Original Broadway Cast, 1987 (RCA) (3 / 5) One of Stephen Sondheim’s most commercially successful shows, Into the Woods has one of his least distinctive scores. Perhaps he wasn’t really inspired by the fairy tale setting or the characters, most of them lifted from famous stories, or perhaps he and librettist-director James Lapine thought that making the characters self-aware and having them face the realities of “happily ever after” was enough? Aside from an interesting song or two — “No One Is Alone,” “Children Will Listen” — there’s not a lot of “here” here. Considering the setting, the tunes aren’t particularly magical, and some of the lyrics (“There’s no time to sit and dither / While her withers wither with her”) are forced in their cleverness. But the recording showcases some top-notch performers: Bernadette Peters milks the role of the worldly wise witch for all it’s worth; Joanna Gleason brings a thrilling vibe to the part of the Baker’s Wife; and Chip Zien is a neurotic joy as the Baker himself. Tom Aldredge as the narrator, Kim Crosby as Cinderella, Ben Wright as Jack, Danielle Ferland as Little Red Riding Hood, and Kay McClelland and Lauren Mitchell as Cinderella’s bitchy stepsisters are also great. The video of the original Broadway production is a better representation of Into the Woods, but if you can’t find it, this recording will do. — Matthew Murray
Original London Cast, 1991 (RCA) (3 / 5) This is a nice complement to the original Broadway album, but in no way equal to it. With the exception of Julia McKenzie’s fiercely acted and sung Witch, there’s a stodginess exhibited by many of the leads; Ian Bartholomew and Imelda Staunton lack the distinctive personalities that Zien and Gleason brought to the roles of the Baker and his Wife, and other cast members are similarly challenged by the material. A new song here for the Witch and Rapunzel, “Our Little World,” is musically attractive, but it spoils the original show’s joke about Rapunzel never singing real lyrics, and it doesn’t further the relationship between the two characters. — M.M.
Broadway Cast, 2002 (Nonesuch) (1 / 5) Almost none of the charm of the original production of Into the Woods survived in the misbegotten revival that yielded this recording. With the exception of Laura Benanti, who brings a purity to Cinderella, these performers are weak. Stephen DeRosa and Kerry O’Malley as the Baker and his Wife are personality-free, and Marylouise Burke massacres much of Jack’s Mother’s music. Vanessa Williams is the dullest Witch imaginable; her singing is adequate at best and grating at worst. Other liabilities include the thinned-down sound of Jonathan Tunick’s orchestrations and the relentless tinkering with the script and score. Some of the changes are unnecessary — for example, the insertion of “Our Little World” and the addition of a second wolf and three pigs to “Hello, Little Girl.” Others are bizarre and damaging, such as having Jack and Little Red chime in on what used to be Cinderella’s big solo, “On the Steps of the Palace.” — M.M.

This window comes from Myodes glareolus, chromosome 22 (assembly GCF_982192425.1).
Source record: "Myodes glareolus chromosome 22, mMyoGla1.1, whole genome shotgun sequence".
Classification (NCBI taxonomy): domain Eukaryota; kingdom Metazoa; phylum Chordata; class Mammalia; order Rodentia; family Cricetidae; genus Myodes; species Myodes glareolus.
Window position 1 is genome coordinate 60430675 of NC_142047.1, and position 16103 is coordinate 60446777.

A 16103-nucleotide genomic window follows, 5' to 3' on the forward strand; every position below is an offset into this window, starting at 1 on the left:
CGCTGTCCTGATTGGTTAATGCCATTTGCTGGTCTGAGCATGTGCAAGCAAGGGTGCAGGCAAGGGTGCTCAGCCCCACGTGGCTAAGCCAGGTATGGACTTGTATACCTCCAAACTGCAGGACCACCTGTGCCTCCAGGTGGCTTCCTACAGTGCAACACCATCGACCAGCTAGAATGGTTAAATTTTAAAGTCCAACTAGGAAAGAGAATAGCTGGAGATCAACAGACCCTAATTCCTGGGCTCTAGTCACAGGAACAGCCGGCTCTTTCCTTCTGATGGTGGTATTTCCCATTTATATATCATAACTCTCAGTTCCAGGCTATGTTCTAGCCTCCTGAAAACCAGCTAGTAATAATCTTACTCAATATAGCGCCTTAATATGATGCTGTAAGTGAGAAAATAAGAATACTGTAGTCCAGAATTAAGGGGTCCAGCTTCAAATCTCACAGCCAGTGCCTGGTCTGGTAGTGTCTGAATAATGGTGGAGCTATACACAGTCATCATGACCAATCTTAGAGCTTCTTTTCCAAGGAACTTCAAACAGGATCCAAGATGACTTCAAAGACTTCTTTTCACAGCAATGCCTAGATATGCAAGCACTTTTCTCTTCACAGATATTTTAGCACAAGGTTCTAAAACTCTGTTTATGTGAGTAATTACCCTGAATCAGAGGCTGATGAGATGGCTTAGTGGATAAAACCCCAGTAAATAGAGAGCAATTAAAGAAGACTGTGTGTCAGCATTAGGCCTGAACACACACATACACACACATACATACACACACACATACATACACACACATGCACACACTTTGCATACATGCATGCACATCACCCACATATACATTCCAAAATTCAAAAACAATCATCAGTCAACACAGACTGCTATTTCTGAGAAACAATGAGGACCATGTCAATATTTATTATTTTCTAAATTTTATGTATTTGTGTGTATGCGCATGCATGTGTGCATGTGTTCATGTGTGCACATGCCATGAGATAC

Film Soundtrack, 2014 (Walt Disney) (3 / 5) For Sondheim die-hards, no production of Into the Woods ever will, ever could surpass the first, with its robust, indelible performances captured forever on audio as well as video. But the 2014 film version is surprisingly strong, due in no small part to the high quality of its Hollywood-minded casting, and the soundtrack captures this rendition’s strengths while obscuring its flaws. Meryl Streep makes a zesty Witch, singing with conviction (if not always beauty) and playing well opposite the Baker (James Corden at his Everyman best) and his wife (Emily Blunt, in a particularly intelligent performance). Anna Kendrick brings a palpable spunk to her thoughtful Cinderella. As the Princes, Chris Pine and (especially) Billy Magnussen capture the right notes of stuffed-shirt self-indulgence, and the luxurious casting of Tracey Ullman and Christine Baranski as Jack’s Mother and Cinderella’s Stepmother ensure that these roles don’t get short shrift in terms of comedy. There’s definitely room to quibble: The changes to the original material, including the cutting of a few songs, don’t really serve the property well; Johnny Depp is too weird to be threatening as the Wolf; and while Lilla Crawford as Little Red Riding Hood and Daniel Huttlestone as Jack do well by their songs, they’re too young and unseasoned to give their characters the complexities they need. But combine all that does work with a gorgeous-sounding orchestra (playing expanded versions of Jonathan Tunick’s orchestrations under original conductor Paul Gemignani), and the result is a better stage-to-screen translation than all but the most fervent Sondheim acolytes had any right to hope for. — M.M.